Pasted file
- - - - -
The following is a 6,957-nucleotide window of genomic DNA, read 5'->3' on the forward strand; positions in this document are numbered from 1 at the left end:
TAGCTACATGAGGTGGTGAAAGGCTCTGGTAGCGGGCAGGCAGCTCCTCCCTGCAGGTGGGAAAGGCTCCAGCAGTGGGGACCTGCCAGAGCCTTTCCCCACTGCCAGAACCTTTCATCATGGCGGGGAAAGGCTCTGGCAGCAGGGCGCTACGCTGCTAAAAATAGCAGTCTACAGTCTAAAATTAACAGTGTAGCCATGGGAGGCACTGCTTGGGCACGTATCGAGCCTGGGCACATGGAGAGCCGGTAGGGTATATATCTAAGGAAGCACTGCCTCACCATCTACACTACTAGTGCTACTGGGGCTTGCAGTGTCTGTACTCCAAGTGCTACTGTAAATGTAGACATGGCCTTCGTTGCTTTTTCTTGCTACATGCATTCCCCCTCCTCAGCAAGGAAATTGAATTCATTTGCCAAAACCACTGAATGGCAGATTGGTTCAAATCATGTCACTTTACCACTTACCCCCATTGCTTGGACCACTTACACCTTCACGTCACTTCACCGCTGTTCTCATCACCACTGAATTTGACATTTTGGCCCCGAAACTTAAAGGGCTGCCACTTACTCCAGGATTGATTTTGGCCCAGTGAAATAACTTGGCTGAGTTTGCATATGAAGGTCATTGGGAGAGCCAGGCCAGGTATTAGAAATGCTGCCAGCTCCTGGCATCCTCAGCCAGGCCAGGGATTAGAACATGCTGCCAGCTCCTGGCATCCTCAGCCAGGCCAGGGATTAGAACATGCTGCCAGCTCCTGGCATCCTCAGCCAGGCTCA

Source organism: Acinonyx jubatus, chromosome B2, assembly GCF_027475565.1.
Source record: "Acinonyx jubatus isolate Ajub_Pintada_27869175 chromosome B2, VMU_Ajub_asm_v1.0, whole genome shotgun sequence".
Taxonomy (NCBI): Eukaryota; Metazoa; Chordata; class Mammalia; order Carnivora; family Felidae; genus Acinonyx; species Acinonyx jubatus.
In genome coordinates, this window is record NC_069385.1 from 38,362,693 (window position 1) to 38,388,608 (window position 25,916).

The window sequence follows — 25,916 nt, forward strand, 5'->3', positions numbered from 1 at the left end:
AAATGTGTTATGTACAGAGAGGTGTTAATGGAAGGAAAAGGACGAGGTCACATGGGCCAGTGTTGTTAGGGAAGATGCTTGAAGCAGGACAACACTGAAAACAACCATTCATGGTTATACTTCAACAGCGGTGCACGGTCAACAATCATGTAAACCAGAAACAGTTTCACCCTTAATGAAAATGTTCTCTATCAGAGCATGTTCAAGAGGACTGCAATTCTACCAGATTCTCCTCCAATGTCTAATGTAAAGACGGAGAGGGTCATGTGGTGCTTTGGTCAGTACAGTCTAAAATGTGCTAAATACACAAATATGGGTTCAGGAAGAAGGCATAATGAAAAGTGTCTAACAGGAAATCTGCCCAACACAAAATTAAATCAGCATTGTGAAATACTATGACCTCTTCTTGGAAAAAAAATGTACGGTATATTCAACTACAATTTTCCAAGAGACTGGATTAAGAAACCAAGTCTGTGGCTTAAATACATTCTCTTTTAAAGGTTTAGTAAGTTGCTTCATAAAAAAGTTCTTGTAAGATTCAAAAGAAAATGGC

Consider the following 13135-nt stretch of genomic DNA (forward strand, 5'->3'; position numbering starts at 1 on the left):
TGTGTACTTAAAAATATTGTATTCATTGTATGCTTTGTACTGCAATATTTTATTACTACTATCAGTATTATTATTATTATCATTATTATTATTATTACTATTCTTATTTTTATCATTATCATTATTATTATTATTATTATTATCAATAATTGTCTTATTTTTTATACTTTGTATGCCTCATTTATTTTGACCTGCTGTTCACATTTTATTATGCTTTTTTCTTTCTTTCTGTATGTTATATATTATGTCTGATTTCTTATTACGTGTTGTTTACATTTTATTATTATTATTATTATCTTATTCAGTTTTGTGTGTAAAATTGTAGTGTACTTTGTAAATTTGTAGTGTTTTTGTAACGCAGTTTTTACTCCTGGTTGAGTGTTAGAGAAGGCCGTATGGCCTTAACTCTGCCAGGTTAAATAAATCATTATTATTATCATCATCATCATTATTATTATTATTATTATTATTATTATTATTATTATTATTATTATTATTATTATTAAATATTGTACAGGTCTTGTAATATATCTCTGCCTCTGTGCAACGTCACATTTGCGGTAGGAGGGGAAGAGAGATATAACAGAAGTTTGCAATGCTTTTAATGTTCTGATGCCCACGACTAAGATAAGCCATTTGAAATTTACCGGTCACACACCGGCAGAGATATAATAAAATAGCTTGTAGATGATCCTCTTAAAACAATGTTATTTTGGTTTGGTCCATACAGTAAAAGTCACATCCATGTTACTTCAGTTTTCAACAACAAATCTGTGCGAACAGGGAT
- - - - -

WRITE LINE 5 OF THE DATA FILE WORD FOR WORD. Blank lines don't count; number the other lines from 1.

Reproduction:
Taxonomy (NCBI): Eukaryota; Metazoa; Chordata; class Mammalia; order Carnivora; family Felidae; genus Acinonyx; species Acinonyx jubatus.